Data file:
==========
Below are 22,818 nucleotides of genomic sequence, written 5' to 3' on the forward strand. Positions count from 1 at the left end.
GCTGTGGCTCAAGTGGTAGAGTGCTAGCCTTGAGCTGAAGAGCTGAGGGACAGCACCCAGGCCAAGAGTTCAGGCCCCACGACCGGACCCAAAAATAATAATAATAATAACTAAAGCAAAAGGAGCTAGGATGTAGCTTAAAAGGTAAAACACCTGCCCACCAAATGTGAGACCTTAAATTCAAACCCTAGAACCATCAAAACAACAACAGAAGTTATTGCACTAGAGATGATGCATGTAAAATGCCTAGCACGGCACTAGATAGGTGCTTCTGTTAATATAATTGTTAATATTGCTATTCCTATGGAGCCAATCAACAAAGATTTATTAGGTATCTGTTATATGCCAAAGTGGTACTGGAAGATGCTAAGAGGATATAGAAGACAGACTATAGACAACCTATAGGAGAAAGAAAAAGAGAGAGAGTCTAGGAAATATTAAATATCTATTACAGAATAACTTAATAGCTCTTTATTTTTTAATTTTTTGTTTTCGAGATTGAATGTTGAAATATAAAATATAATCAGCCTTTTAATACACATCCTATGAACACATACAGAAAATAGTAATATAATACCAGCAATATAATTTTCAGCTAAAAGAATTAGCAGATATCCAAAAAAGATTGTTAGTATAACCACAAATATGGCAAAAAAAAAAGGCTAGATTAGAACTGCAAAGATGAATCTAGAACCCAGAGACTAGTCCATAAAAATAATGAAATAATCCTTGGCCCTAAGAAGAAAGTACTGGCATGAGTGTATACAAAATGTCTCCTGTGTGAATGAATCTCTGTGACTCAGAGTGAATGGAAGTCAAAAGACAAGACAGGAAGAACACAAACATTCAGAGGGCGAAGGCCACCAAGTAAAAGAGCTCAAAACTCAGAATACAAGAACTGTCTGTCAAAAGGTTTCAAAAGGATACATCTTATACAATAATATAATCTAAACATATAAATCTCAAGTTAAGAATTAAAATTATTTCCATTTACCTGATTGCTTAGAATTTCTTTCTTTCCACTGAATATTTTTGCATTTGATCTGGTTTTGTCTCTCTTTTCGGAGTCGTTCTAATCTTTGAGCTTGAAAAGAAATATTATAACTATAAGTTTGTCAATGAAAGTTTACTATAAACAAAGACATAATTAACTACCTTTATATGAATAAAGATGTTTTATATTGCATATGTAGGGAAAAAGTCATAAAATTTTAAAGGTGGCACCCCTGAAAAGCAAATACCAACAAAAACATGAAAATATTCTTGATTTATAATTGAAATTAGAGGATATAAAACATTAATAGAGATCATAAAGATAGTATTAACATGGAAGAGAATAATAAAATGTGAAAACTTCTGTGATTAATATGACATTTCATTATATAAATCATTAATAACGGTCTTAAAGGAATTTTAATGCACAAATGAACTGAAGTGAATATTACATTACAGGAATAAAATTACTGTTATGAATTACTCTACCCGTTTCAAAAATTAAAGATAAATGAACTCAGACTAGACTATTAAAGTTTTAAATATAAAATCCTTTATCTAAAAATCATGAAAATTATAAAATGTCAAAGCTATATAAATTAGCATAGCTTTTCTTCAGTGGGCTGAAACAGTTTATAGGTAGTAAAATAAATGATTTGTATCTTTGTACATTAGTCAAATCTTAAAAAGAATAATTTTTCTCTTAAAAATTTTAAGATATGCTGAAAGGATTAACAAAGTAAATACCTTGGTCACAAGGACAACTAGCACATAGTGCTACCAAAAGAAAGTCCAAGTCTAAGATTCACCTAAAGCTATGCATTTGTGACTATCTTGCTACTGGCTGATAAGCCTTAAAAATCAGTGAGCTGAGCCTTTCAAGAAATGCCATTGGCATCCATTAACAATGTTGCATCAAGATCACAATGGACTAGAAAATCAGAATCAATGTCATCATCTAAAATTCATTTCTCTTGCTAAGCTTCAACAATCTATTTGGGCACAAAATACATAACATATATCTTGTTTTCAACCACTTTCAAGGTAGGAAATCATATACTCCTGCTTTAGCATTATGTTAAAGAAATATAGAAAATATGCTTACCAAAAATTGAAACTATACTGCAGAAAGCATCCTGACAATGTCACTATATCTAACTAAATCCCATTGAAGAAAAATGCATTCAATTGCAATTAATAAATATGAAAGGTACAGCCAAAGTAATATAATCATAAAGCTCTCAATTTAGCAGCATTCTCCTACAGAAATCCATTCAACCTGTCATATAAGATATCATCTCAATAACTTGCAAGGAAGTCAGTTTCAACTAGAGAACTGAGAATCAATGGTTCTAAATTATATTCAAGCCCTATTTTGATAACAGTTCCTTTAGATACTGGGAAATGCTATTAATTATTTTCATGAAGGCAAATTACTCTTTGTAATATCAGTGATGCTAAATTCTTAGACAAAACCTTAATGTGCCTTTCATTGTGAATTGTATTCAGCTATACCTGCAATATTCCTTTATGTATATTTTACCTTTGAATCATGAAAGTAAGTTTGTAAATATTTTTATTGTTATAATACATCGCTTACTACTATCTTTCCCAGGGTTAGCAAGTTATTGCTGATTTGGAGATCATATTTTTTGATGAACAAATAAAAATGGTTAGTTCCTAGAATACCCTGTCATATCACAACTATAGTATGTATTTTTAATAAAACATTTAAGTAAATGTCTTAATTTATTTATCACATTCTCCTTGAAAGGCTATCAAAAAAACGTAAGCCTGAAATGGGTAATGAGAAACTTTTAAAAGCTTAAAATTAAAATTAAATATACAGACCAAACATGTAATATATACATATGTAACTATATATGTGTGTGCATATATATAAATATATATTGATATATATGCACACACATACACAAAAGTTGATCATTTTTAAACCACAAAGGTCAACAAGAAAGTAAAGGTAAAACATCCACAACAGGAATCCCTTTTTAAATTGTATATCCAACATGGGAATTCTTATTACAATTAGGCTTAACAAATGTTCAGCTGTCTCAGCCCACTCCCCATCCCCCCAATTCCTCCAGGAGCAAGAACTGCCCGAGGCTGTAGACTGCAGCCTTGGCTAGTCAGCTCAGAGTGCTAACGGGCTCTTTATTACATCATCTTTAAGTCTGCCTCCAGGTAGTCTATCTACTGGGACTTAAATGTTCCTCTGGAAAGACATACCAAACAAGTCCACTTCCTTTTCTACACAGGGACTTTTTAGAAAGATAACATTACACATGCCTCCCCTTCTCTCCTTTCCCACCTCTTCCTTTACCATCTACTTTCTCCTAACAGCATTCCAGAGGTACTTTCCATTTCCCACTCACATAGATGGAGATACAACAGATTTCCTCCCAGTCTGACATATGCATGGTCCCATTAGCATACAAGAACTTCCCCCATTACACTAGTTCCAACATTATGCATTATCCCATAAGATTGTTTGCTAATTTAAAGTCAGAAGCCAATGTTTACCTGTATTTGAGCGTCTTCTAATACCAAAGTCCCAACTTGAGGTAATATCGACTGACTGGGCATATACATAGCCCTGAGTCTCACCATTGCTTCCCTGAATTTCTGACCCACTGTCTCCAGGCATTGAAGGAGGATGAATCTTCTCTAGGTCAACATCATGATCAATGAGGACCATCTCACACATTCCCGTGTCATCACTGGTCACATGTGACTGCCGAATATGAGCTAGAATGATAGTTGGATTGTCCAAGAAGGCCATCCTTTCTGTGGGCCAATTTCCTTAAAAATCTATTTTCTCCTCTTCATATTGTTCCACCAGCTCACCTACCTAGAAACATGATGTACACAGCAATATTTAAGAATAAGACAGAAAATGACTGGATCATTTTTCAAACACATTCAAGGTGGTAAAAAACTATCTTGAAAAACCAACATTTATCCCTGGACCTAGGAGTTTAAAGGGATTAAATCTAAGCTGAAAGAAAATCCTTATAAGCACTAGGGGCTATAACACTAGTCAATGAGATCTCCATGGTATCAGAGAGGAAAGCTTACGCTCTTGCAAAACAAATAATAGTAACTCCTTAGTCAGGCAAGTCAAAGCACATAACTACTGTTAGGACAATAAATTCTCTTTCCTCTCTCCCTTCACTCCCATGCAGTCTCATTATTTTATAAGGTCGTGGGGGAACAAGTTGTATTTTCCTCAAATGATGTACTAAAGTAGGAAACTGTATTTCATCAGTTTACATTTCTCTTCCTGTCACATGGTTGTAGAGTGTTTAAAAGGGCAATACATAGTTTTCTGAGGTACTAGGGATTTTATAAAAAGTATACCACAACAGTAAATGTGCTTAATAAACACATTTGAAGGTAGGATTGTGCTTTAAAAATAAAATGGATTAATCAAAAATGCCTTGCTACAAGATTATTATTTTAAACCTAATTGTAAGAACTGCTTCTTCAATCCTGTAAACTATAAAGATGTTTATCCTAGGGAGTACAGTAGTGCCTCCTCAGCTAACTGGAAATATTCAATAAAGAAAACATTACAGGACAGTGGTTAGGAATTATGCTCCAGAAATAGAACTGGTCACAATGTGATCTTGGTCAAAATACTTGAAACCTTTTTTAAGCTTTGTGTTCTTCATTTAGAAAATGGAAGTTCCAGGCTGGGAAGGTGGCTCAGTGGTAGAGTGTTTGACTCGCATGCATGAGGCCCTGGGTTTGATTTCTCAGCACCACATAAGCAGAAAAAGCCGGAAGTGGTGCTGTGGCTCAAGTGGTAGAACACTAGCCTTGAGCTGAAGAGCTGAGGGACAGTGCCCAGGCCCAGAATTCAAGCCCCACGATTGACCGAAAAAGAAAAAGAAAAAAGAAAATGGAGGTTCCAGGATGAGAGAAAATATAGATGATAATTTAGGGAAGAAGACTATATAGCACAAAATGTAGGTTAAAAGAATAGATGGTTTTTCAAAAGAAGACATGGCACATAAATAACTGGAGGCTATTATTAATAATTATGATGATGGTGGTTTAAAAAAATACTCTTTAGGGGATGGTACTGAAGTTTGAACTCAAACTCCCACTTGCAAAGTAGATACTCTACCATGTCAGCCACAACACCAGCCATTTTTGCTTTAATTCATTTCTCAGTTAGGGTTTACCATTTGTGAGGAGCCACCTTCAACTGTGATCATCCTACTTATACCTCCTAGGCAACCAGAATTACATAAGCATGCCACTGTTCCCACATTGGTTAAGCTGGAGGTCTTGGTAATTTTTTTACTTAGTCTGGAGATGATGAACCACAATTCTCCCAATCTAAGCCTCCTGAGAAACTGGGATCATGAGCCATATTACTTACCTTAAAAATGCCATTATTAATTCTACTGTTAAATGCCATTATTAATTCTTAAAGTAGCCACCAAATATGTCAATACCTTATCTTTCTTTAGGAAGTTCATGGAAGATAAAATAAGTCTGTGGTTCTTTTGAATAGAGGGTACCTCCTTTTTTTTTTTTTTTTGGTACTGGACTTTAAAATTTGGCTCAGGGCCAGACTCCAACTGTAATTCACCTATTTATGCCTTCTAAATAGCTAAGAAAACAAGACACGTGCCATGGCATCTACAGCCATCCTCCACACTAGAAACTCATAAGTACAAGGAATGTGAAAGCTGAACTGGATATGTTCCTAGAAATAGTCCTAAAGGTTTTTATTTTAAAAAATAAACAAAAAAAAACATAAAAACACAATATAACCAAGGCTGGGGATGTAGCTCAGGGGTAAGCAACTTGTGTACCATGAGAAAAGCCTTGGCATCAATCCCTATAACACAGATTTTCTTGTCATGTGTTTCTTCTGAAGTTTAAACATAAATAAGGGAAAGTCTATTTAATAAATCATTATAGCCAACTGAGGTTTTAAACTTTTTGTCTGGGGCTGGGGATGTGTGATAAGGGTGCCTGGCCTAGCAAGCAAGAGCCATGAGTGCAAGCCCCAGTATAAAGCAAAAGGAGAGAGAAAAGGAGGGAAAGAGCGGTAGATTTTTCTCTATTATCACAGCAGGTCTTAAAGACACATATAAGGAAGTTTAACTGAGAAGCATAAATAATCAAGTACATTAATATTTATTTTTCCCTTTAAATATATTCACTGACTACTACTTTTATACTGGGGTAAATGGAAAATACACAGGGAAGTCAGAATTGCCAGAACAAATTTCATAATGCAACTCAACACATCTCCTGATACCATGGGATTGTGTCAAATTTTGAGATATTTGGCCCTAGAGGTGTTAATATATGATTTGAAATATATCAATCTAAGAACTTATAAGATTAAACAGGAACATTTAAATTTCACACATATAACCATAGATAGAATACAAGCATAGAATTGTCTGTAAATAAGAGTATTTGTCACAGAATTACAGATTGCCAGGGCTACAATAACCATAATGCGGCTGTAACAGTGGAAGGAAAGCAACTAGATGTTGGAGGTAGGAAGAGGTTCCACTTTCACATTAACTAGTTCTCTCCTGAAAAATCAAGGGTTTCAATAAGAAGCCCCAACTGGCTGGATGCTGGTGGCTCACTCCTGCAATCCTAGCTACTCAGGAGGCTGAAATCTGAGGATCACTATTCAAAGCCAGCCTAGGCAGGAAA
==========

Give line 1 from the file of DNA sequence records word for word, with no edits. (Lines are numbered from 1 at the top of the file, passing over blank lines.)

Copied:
Below are 22,818 nucleotides of genomic sequence, written 5' to 3' on the forward strand. Positions count from 1 at the left end.